Reuchlin, Johann
(1455-1512)
   German lawyer and humanist, famous because of his pioneering role in promoting the study of He-brew in northern Europe, and also because of his controversy with the Dominican theologians of the University of Cologne which gave rise to a savage anticlerical satire, Letters of Obscure Men, written in defense of Reuchlin by a group of young humanists.
   Reuchlin was born at Pforzheim in Baden and educated in liberal arts at Freiburg, Paris, and Basel. He then studied law at Orléans and Poitiers. He spent most of his career in the law, first as a legal adviser to German princes and then as a judge. His work took him to Italy on several occasions, and he was favorably impressed by the Italian scholars whom he met, including the Neoplatonic philosophers Marsilio Ficino and Giovanni Pico della Mirándola and the Venet-ian humanist Ermolao Barbaro. Reuchlin was one of the first Ger-man humanists to become truly competent in Greek, and by the 1490s he also had begun to study Hebrew. The Florentine Neopla-tonists influenced him strongly, and like Pico he extended this inter-est in Platonic philosophy to include Jewish Cabala. He published a Hebrew grammar (1506), a book on Hebrew accents and orthogra-phy, and two books on Cabala, De verbo mirifico / On the Miracu-lous Word (1494) and the more knowledgeable De arte cabalistica / On the Cabalistic Art (1517). In these books, Reuchlin tried to dis-cover ancient religious truths concealed behind the Hebrew words of Scripture and Cabala. He interpreted Cabala, Neoplatonist philoso-phy, the works attributed to Hermes Trismegistus, and other ancient esoteric writings in a Christian sense, regarding them as providen-tially designed to prepare the world for conversion to Christianity. Despite these unconventional interests, Reuchlin in most respects was a conservative Catholic and during the early Reformation op-posed Luther. He disinherited his own great-nephew and protégé Philipp Melanchthon because of the latter's support of Luther.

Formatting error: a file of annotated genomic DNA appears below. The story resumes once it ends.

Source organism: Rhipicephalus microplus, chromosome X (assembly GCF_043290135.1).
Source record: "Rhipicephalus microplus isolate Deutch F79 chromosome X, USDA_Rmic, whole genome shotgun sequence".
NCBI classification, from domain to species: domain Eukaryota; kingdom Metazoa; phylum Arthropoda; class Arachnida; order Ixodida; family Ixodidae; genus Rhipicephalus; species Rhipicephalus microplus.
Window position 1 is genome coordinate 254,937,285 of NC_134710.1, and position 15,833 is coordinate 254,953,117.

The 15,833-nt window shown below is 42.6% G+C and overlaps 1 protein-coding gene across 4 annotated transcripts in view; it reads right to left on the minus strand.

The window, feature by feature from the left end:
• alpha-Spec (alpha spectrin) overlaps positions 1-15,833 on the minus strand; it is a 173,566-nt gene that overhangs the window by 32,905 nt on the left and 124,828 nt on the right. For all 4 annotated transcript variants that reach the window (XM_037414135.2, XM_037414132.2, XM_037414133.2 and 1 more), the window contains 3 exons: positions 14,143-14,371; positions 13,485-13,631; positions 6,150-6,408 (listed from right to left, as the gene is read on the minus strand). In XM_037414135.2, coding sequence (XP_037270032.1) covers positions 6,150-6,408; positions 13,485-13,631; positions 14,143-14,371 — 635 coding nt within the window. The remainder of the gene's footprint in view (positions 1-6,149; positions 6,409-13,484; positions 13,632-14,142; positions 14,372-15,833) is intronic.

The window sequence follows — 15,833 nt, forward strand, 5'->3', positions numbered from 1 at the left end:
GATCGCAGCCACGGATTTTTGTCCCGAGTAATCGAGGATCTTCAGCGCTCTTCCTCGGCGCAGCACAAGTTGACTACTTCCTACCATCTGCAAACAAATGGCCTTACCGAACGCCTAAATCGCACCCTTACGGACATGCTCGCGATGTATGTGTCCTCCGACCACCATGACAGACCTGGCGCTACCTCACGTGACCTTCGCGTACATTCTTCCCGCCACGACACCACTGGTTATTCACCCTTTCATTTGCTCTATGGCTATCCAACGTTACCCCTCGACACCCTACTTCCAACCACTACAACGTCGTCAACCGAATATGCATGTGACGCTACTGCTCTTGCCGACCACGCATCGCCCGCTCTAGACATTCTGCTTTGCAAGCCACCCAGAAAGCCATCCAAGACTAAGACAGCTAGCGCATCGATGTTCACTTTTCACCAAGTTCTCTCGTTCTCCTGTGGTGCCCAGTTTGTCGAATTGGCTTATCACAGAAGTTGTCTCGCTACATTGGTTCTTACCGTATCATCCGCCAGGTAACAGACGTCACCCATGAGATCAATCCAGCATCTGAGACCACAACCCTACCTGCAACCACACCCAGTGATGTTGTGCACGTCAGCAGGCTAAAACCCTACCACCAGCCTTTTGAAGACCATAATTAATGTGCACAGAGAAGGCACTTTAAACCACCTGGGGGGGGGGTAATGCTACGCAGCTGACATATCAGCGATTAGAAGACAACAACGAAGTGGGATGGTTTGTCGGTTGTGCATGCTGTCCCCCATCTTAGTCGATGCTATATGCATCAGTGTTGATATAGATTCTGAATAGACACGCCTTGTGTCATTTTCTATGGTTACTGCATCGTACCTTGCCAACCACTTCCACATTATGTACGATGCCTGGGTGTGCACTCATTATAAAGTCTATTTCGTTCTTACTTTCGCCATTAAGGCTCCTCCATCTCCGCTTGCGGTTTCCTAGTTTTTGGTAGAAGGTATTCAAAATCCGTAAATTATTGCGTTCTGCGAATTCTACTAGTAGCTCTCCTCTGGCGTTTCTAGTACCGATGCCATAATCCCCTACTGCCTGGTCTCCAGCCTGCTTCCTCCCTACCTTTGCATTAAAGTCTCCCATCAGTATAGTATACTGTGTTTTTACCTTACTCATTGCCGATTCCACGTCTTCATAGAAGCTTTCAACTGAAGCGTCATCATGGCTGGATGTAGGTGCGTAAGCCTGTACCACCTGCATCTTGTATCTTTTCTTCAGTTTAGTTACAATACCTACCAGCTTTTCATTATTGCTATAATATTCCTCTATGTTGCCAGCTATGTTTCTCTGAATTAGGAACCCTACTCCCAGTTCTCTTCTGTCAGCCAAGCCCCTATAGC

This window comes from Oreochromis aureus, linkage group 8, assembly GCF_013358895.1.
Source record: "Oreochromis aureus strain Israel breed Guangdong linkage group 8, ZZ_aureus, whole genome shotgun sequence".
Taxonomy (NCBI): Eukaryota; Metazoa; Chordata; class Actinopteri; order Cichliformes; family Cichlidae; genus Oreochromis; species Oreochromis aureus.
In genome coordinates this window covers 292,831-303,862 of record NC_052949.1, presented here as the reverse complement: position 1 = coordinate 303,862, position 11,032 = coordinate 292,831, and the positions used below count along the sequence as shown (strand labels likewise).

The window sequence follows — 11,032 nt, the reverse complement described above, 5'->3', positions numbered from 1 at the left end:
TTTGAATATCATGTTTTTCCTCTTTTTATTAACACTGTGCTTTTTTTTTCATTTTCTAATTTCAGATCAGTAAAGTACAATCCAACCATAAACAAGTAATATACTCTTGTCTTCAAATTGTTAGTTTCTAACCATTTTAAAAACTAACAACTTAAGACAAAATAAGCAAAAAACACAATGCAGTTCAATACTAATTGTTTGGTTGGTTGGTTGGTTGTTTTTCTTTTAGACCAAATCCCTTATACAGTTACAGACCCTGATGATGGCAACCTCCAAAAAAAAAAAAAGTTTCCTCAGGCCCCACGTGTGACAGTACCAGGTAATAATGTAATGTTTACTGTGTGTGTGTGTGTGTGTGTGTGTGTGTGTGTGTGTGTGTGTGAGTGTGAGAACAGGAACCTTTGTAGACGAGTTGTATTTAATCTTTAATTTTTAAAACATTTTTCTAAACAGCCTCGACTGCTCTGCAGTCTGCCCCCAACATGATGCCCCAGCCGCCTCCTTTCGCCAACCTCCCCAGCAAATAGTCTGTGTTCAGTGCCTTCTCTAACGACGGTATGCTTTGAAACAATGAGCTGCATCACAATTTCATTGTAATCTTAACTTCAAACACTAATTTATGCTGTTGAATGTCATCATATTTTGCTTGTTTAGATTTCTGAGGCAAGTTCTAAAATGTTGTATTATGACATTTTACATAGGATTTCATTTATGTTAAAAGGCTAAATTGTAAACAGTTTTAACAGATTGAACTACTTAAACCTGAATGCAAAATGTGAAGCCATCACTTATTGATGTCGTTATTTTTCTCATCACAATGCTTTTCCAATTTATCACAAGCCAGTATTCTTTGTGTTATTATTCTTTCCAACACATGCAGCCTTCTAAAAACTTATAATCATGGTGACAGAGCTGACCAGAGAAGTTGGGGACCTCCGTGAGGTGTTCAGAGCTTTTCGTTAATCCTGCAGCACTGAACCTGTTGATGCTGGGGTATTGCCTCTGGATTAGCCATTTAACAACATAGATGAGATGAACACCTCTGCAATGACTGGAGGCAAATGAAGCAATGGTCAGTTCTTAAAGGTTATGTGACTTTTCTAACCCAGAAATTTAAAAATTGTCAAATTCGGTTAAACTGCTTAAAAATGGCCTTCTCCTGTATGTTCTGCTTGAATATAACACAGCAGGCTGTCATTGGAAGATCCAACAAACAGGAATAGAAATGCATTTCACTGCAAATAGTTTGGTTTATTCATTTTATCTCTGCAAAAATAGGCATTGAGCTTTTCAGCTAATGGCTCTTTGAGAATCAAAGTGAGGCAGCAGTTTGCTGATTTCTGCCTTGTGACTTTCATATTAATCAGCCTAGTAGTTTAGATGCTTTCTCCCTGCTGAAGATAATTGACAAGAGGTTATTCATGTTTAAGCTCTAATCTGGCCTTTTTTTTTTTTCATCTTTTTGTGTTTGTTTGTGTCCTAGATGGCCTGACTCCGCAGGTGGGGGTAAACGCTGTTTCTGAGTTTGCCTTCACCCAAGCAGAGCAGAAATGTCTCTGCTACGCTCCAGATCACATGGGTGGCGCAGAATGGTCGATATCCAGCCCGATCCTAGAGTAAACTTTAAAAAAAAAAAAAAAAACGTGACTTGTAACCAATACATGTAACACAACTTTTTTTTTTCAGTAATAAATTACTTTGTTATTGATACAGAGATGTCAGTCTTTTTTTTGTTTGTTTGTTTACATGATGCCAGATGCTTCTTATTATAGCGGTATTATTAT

Nevertheless, Reuchlin became embroiled in 1511 in a controversy with the Dominican order and the theological faculty at Cologne which created a famous scandal. This controversy began when Reuchlin replied to a request from the Emperor Maximilian I by ad-vising rejection of a proposal by a converted Jew, Johann Pfeffer-korn, that all Hebrew religious books except the Bible should be de-stroyed. His opposition to this proposal was based mainly on humanist considerations: the loss of Hebrew learning would be a ter-rible blow to Christian scholarship. In reply, Pfefferkorn published a slanderous attack, claiming that Reuchlin had taken bribes from rich Jews. Reuchlin's sharp counterattack, Augenspiegel (1511), caused the Dominican inquisitor to lodge formal charges that Reuchlin had harmed Christian religion and aided the resistance of Jews to con-version. Litigation over these charges dragged through the ecclesias-tical courts for several years. Although temporarily successful in the ecclesiastical courts, Reuchlin finally lost his case when his Cologne opponents appealed the verdict to Rome. As an obedient Catholic, he retracted his condemned books and paid the heavy court costs arising from the litigation. But the principal effect of the controversy was the scandalous and anonymous satire Letters of Obscure Men, which pre-sented the Cologne theologians as objects of ridicule.

Historical Dictionary of Renaissance. . 2004.

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